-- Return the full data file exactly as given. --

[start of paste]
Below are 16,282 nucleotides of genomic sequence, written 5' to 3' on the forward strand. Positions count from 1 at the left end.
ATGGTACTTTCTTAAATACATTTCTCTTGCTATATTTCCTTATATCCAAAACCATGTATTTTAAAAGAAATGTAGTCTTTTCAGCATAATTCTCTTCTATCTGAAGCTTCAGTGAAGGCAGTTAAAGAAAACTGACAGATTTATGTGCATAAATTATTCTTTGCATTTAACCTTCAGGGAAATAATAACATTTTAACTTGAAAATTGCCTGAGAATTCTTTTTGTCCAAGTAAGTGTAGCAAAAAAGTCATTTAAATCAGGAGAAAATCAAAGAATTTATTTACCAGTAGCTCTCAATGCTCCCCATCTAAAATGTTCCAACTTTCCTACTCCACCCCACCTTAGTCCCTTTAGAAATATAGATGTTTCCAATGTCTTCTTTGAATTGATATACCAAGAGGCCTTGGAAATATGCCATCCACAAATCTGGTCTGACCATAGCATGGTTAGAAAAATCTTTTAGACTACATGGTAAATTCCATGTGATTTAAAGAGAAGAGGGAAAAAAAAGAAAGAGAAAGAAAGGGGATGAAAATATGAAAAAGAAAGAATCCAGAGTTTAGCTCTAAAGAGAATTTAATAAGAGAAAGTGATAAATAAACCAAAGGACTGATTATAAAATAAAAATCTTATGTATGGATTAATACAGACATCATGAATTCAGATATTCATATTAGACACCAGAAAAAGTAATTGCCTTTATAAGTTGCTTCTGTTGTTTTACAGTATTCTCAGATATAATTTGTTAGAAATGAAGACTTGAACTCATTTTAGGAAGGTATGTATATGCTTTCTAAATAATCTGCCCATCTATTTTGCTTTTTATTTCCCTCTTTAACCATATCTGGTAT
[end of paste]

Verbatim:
Below are 16,282 nucleotides of genomic sequence, written 5' to 3' on the forward strand. Positions count from 1 at the left end.
ATGGTACTTTCTTAAATACATTTCTCTTGCTATATTTCCTTATATCCAAAACCATGTATTTTAAAAGAAATGTAGTCTTTTCAGCATAATTCTCTTCTATCTGAAGCTTCAGTGAAGGCAGTTAAAGAAAACTGACAGATTTATGTGCATAAATTATTCTTTGCATTTAACCTTCAGGGAAATAATAACATTTTAACTTGAAAATTGCCTGAGAATTCTTTTTGTCCAAGTAAGTGTAGCAAAAAAGTCATTTAAATCAGGAGAAAATCAAAGAATTTATTTACCAGTAGCTCTCAATGCTCCCCATCTAAAATGTTCCAACTTTCCTACTCCACCCCACCTTAGTCCCTTTAGAAATATAGATGTTTCCAATGTCTTCTTTGAATTGATATACCAAGAGGCCTTGGAAATATGCCATCCACAAATCTGGTCTGACCATAGCATGGTTAGAAAAATCTTTTAGACTACATGGTAAATTCCATGTGATTTAAAGAGAAGAGGGAAAAAAAAGAAAGAGAAAGAAAGGGGATGAAAATATGAAAAAGAAAGAATCCAGAGTTTAGCTCTAAAGAGAATTTAATAAGAGAAAGTGATAAATAAACCAAAGGACTGATTATAAAATAAAAATCTTATGTATGGATTAATACAGACATCATGAATTCAGATATTCATATTAGACACCAGAAAAAGTAATTGCCTTTATAAGTTGCTTCTGTTGTTTTACAGTATTCTCAGATATAATTTGTTAGAAATGAAGACTTGAACTCATTTTAGGAAGGTATGTATATGCTTTCTAAATAATCTGCCCATCTATTTTGCTTTTTATTTCCCTCTTTAACCATATCTGGTAT